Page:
Friday, September 23, 2011

Fatalism Epiphany

Please see here and here for backstory. I am trying to triage the help I give to floundering students because I need to know for whom my help will be effective and for whom my efforts will be wasted. I don't want to give up on anyone, but this work must be personally sustainable.

Wednesday was the students' first exam. I busted butt and got the exams graded and back to them on Thursday, their lab day. During lab, I noticed that the students whose grades were the worst on the exams had turned in the worst work on the labs. No surprise there. I also noticed that of all the students who were doing poorly before the exam but were able to pull their scores up after my warning had a qualitative difference in the details of their lab work. If you asked a student who didn't improve their score, "Why is the sky blue?" they will answer, "Because it is blue", which will get them a poor score in lab.  A student who could at least answer, "That's the color of the light coming through", would still get a poor score, but would be trainable to learn more in depth --- that "the atmosphere filters all colors of light except around 470 nm, which enters your eye and strikes your retina where it is converted into neural impulses that is perceived by your brain as blue", which is the expectation for a good grade.

This is my new working hypothesis; that students who can do the lab write ups (which are open book) to a minimum degree are trainable, but that if they are failing the lab write-ups, AND they avoid my help otherwise, I cannot spend enough effort to rescue them from their own failure. I know that in the large state school where I got my undergrad, there would be no such discussion because there would not be any "chasing" of the struggling student by the Prof. But here I do a little. The standards are very high to pass, but the support is there for students who want it. Not all students want it, and the students who need it the most are unwilling to seek it. I want those non-seeker students to succeed too, despite their fears or background. But you simply can't do it for them.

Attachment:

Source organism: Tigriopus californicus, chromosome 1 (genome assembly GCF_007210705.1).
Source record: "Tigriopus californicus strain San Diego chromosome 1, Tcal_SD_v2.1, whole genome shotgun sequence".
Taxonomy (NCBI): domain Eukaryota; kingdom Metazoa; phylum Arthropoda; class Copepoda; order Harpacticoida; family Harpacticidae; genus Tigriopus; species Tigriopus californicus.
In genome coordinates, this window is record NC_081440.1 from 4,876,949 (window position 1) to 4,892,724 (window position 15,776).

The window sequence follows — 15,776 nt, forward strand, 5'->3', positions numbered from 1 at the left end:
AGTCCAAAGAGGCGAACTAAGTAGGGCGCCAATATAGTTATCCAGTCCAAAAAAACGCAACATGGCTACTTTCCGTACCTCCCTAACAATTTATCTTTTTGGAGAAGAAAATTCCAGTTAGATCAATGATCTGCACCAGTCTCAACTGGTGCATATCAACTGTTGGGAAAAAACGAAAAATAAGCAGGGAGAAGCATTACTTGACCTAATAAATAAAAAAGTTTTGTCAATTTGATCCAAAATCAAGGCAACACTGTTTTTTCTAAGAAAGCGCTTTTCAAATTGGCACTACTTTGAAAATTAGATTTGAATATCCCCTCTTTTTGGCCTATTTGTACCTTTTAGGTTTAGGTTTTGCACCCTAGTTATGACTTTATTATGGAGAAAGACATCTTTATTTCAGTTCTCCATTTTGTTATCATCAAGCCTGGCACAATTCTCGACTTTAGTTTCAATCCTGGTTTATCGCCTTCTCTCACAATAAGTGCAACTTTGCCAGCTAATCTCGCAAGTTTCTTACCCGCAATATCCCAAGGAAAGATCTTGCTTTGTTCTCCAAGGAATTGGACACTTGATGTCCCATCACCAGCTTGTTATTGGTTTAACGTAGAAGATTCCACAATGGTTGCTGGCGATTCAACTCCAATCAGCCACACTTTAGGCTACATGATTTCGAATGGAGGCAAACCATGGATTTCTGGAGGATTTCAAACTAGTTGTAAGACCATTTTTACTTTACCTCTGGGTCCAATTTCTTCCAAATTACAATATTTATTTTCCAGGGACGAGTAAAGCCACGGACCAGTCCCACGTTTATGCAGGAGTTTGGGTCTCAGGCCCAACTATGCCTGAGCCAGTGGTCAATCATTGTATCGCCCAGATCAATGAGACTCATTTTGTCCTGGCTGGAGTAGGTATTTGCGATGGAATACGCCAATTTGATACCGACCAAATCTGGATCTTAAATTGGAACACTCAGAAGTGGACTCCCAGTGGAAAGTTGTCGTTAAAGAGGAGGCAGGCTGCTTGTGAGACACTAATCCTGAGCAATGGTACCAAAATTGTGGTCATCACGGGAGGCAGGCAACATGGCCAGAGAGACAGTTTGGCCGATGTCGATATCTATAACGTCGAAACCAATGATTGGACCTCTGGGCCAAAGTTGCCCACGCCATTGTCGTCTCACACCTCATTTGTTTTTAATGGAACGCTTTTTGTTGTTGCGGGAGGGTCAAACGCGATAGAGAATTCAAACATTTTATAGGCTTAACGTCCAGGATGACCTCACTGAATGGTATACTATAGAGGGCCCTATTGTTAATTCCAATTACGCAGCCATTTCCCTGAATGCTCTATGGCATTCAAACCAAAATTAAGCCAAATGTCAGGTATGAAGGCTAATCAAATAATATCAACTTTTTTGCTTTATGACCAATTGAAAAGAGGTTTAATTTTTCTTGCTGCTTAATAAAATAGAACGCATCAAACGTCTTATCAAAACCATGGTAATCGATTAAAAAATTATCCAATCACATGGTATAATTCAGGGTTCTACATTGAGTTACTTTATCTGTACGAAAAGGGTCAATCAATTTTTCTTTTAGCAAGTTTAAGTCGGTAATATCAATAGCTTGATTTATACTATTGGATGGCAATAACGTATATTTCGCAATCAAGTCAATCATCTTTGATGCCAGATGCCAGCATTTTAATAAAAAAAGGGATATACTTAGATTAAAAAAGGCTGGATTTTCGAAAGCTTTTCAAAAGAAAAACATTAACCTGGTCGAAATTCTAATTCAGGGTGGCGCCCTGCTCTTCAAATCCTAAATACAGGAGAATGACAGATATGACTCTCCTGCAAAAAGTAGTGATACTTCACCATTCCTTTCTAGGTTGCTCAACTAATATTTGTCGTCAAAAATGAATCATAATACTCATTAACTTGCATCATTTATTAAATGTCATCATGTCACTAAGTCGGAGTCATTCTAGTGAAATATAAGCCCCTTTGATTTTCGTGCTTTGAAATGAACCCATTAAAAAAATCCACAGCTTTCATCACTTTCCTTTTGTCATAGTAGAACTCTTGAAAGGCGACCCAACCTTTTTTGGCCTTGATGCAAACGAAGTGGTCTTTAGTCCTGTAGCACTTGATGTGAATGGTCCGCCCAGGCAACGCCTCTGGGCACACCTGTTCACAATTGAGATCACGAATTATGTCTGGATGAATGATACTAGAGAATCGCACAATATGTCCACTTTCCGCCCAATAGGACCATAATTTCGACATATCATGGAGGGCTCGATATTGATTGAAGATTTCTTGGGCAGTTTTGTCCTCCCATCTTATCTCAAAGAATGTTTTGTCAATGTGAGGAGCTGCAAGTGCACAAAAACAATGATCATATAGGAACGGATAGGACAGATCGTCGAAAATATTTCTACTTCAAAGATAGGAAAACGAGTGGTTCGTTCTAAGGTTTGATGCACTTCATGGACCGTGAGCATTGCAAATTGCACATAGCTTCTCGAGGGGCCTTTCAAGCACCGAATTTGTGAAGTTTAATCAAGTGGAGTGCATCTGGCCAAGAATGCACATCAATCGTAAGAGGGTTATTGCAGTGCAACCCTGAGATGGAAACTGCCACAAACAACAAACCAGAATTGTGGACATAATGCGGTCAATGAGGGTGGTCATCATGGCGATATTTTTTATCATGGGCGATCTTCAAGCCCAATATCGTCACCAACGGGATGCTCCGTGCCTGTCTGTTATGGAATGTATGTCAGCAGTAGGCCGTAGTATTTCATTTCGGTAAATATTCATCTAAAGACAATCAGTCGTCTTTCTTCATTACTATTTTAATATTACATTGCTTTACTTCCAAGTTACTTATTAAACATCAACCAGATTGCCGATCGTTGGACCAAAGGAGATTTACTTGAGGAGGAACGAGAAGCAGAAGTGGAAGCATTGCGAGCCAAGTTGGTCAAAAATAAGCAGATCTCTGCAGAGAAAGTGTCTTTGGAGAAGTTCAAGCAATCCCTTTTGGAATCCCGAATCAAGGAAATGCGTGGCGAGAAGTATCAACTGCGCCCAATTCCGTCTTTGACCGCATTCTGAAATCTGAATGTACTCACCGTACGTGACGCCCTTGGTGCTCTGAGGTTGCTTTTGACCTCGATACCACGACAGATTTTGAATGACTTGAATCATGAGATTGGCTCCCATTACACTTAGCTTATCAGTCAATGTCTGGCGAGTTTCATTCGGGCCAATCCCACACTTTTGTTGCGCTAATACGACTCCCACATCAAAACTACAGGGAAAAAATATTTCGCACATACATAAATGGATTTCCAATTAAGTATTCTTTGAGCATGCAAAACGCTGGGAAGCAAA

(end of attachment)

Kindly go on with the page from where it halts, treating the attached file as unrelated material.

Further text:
1. here is the sad fact, some people lack the intellect for higher education. We wish in the U.S. to ignore this fact, and tell fairy tales of mobility etc to students who'd be better off getting technical skills that would probably render them more employable. Small private colleges, desperate for students, are guilty of this in particular I believe as they are so dependent on enrollments. That leaves the profs of such schools in a tenuous situation. It is heartening to read your struggles as I've been there myself far too many times. With lack of intellect is coupled with lack of effort, there is where I draw the line. Glad you found your line too (or at least it sounds like it)

  2. You are absolutely right. I should blog this year about my U's efforts to increase enrollment. We're getting more tier 1 students (hooray!), but they are a money-losing deal, so the U. is trying to offset with more tier 4/5 students esp. athletes. What chaps me is that even if not everyone is cut out for higher ed, the population that don't succeed are heavily weighted with minorities and disadvantaged, which I believe has nothing to do with intrinsic ability. Its preparation probs for some of those students. The question is, can *I* help them compensate, or is it just too late?